Friday, May 20, 2016

Los Angeles International Airport (KLAX) Beefs Up Security in Wake of EgyptAir Jet Disappearance: Officials say move was based on updated intelligence assessment, no specific threat

The Wall Street Journal
By Andy Pasztor
Updated May 19, 2016 8:53 p.m. ET

Los Angeles International Airport boosted security measures Thursday, including stepped up police presence in the central terminal area, as a precautionary effort in the wake of EgyptAir Flight 804’s disappearance en route to Cairo from Paris.

Airport officials said the move was based on updated intelligence assessments but wasn’t in response to any specific terrorist threat against the sprawling hub, which straddles Santa Monica Bay and is the country’s busiest airport in terms of a final destination for travelers.

An airport spokeswoman said Los Angeles World Airports, controlled by the city, regularly reviews intelligence and terrorism threat levels. “We have heightened our security posture and enhanced our counterterrorism” measures, according to Belinda Joseph, a spokesman for the airport police force.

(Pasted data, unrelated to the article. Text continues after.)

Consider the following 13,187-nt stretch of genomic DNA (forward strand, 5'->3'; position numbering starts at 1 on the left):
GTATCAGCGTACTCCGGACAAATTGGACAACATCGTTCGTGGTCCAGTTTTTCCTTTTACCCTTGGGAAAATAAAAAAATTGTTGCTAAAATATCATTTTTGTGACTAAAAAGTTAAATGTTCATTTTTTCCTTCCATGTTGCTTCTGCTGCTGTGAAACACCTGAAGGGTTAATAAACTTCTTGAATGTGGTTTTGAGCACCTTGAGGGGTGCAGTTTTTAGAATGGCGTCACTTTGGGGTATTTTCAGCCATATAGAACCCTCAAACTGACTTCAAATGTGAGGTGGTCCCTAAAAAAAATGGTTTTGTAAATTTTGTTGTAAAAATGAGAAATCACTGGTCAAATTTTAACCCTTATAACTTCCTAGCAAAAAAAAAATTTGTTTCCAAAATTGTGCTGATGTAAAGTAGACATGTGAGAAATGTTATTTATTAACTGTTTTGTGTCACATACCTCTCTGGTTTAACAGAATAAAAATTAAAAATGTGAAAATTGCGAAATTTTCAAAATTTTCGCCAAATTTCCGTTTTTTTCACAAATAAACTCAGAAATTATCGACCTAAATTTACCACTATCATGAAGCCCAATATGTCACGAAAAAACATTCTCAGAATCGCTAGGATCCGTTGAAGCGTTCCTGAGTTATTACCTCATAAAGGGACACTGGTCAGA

The ramped up security means there are extra police patrols near the terminals, and motorists entering the airport are subject to random checks along the roadway. Such entrance checks have been implemented many times before at the airport, particularly after major terrorist attacks or failed attempts elsewhere.

Officials at LAX, as the airport is commonly called, “constantly review the security measures we have in place, and will enhance and improve security as needed,” according to the police spokeswoman

Thursday’s moves aren’t expected to lead to flight or passenger-screening delays. airport officials said.

Another element of the enhanced security focuses on the roughly 48,000 employees at LAX. After reviewing employee access points to secure areas of the airport, officials said they restricted access to more than 150 doors and reduced the number remaining open “to an operational minimum.”

Airport officials also assigned additional law-enforcement resources to monitor employee access points and conduct random screening of aviation workers inside secure areas.

Original article can be found here:

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